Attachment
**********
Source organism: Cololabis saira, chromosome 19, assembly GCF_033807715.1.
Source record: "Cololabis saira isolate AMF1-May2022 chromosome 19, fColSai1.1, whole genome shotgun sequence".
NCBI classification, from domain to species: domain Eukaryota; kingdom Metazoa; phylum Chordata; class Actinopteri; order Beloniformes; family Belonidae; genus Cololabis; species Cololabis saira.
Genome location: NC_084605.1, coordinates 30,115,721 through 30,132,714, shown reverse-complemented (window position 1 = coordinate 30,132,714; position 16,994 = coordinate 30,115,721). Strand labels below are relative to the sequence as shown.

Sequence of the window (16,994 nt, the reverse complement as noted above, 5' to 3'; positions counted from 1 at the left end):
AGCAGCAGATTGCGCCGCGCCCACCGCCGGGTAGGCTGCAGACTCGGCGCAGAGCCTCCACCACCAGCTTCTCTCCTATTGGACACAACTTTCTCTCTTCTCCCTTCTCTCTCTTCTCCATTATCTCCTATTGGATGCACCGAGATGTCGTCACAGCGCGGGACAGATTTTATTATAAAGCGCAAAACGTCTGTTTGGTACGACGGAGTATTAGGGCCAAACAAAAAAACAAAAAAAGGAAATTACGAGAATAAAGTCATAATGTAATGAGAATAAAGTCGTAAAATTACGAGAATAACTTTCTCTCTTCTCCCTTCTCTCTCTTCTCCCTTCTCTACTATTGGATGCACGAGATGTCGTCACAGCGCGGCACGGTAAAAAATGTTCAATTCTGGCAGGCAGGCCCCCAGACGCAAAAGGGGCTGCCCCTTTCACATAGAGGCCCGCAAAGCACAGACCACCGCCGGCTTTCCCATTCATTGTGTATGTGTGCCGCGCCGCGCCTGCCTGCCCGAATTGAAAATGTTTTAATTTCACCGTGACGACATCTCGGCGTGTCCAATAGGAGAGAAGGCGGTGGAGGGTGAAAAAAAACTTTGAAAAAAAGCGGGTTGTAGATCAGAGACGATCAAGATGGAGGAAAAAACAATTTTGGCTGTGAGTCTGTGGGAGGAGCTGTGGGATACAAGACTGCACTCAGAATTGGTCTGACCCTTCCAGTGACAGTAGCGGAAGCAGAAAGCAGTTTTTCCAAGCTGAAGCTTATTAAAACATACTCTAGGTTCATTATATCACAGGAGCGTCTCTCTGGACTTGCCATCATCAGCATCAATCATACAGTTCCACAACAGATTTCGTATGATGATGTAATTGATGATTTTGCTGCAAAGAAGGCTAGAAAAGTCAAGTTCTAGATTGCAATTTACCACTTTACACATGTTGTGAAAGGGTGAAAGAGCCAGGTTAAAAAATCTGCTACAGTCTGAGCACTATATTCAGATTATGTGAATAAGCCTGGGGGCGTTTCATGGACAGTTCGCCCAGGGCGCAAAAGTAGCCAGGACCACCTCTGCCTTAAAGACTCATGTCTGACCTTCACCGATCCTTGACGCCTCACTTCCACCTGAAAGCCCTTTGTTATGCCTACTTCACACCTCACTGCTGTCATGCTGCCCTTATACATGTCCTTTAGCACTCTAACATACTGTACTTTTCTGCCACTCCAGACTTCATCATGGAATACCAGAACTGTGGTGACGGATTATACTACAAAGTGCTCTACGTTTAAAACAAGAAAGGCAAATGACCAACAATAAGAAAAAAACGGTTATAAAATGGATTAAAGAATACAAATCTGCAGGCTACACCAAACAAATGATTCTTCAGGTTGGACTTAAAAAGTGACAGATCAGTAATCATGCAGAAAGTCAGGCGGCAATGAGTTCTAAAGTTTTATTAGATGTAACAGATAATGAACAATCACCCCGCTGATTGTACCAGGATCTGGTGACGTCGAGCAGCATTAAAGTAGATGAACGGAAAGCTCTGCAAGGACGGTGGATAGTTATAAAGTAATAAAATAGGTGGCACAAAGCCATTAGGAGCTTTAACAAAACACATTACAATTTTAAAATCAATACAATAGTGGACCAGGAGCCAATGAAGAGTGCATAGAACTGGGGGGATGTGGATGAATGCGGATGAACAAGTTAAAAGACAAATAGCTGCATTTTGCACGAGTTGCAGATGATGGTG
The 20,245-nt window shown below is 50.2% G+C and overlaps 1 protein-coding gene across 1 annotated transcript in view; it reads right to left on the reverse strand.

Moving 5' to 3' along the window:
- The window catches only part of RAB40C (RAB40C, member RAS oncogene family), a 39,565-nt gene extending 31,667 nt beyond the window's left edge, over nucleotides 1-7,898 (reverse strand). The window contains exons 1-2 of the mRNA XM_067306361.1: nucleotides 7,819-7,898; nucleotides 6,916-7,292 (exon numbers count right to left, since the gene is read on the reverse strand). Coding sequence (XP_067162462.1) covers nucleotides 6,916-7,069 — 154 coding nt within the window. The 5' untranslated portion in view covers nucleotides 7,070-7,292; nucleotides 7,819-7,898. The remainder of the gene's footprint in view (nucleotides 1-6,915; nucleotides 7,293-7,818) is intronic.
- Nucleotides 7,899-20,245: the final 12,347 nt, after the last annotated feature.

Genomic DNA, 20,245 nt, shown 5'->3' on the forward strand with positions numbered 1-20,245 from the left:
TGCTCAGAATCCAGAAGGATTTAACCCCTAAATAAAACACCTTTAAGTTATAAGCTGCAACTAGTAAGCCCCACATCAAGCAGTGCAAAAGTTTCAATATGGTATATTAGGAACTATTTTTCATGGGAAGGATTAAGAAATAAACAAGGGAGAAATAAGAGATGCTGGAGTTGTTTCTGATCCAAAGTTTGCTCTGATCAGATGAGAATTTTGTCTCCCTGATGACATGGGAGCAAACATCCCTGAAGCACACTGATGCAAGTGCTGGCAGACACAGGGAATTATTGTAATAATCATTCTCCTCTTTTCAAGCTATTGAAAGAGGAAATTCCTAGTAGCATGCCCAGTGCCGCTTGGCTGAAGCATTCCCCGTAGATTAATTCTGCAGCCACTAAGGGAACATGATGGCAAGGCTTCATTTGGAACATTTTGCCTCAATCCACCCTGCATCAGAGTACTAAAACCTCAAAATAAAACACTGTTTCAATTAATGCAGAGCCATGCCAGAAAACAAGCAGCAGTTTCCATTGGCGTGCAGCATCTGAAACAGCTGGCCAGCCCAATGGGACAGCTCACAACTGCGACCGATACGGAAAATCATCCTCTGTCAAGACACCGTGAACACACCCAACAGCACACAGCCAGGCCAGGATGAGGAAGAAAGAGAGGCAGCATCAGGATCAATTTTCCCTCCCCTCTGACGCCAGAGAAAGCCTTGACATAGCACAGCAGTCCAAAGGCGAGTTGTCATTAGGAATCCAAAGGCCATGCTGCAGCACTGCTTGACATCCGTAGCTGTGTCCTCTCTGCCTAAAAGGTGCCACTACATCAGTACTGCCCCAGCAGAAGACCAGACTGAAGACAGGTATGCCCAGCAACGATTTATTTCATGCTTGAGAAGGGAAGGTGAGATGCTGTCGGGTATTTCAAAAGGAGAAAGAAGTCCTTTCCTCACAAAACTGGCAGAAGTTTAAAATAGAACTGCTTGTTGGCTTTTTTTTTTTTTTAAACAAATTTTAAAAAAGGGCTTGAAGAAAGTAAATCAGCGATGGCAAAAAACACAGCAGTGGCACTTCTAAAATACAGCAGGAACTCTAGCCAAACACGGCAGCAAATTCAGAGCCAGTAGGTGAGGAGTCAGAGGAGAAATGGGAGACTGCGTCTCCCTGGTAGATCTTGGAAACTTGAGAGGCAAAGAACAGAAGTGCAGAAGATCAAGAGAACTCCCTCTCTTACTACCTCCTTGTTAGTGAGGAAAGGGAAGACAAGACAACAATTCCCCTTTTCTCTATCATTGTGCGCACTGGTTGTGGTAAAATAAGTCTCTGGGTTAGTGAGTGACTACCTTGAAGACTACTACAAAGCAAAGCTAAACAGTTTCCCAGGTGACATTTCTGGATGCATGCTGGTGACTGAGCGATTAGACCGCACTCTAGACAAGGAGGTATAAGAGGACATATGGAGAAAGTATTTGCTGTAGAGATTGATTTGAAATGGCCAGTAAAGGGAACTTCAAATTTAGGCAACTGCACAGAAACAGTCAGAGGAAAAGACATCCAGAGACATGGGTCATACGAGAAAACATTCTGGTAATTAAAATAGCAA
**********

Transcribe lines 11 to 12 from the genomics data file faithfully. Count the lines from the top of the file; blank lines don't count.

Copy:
Genomic DNA, 20,245 nt, shown 5'->3' on the forward strand with positions numbered 1-20,245 from the left:
TGCTCAGAATCCAGAAGGATTTAACCCCTAAATAAAACACCTTTAAGTTATAAGCTGCAACTAGTAAGCCCCACATCAAGCAGTGCAAAAGTTTCAATATGGTATATTAGGAACTATTTTTCATGGGAAGGATTAAGAAATAAACAAGGGAGAAATAAGAGATGCTGGAGTTGTTTCTGATCCAAAGTTTGCTCTGATCAGATGAGAATTTTGTCTCCCTGATGACATGGGAGCAAACATCCCTGAAGCACACTGATGCAAGTGCTGGCAGACACAGGGAATTATTGTAATAATCATTCTCCTCTTTTCAAGCTATTGAAAGAGGAAATTCCTAGTAGCATGCCCAGTGCCGCTTGGCTGAAGCATTCCCCGTAGATTAATTCTGCAGCCACTAAGGGAACATGATGGCAAGGCTTCATTTGGAACATTTTGCCTCAATCCACCCTGCATCAGAGTACTAAAACCTCAAAATAAAACACTGTTTCAATTAATGCAGAGCCATGCCAGAAAACAAGCAGCAGTTTCCATTGGCGTGCAGCATCTGAAACAGCTGGCCAGCCCAATGGGACAGCTCACAACTGCGACCGATACGGAAAATCATCCTCTGTCAAGACACCGTGAACACACCCAACAGCACACAGCCAGGCCAGGATGAGGAAGAAAGAGAGGCAGCATCAGGATCAATTTTCCCTCCCCTCTGACGCCAGAGAAAGCCTTGACATAGCACAGCAGTCCAAAGGCGAGTTGTCATTAGGAATCCAAAGGCCATGCTGCAGCACTGCTTGACATCCGTAGCTGTGTCCTCTCTGCCTAAAAGGTGCCACTACATCAGTACTGCCCCAGCAGAAGACCAGACTGAAGACAGGTATGCCCAGCAACGATTTATTTCATGCTTGAGAAGGGAAGGTGAGATGCTGTCGGGTATTTCAAAAGGAGAAAGAAGTCCTTTCCTCACAAAACTGGCAGAAGTTTAAAATAGAACTGCTTGTTGGCTTTTTTTTTTTTTTAAACAAATTTTAAAAAAGGGCTTGAAGAAAGTAAATCAGCGATGGCAAAAAACACAGCAGTGGCACTTCTAAAATACAGCAGGAACTCTAGCCAAACACGGCAGCAAATTCAGAGCCAGTAGGTGAGGAGTCAGAGGAGAAATGGGAGACTGCGTCTCCCTGGTAGATCTTGGAAACTTGAGAGGCAAAGAACAGAAGTGCAGAAGATCAAGAGAACTCCCTCTCTTACTACCTCCTTGTTAGTGAGGAAAGGGAAGACAAGACAACAATTCCCCTTTTCTCTATCATTGTGCGCACTGGTTGTGGTAAAATAAGTCTCTGGGTTAGTGAGTGACTACCTTGAAGACTACTACAAAGCAAAGCTAAACAGTTTCCCAGGTGACATTTCTGGATGCATGCTGGTGACTGAGCGATTAGACCGCACTCTAGACAAGGAGGTATAAGAGGACATATGGAGAAAGTATTTGCTGTAGAGATTGATTTGAAATGGCCAGTAAAGGGAACTTCAAATTTAGGCAACTGCACAGAAACAGTCAGAGGAAAAGACATCCAGAGACATGGGTCATACGAGAAAACATTCTGGTAATTAAAATAGCAA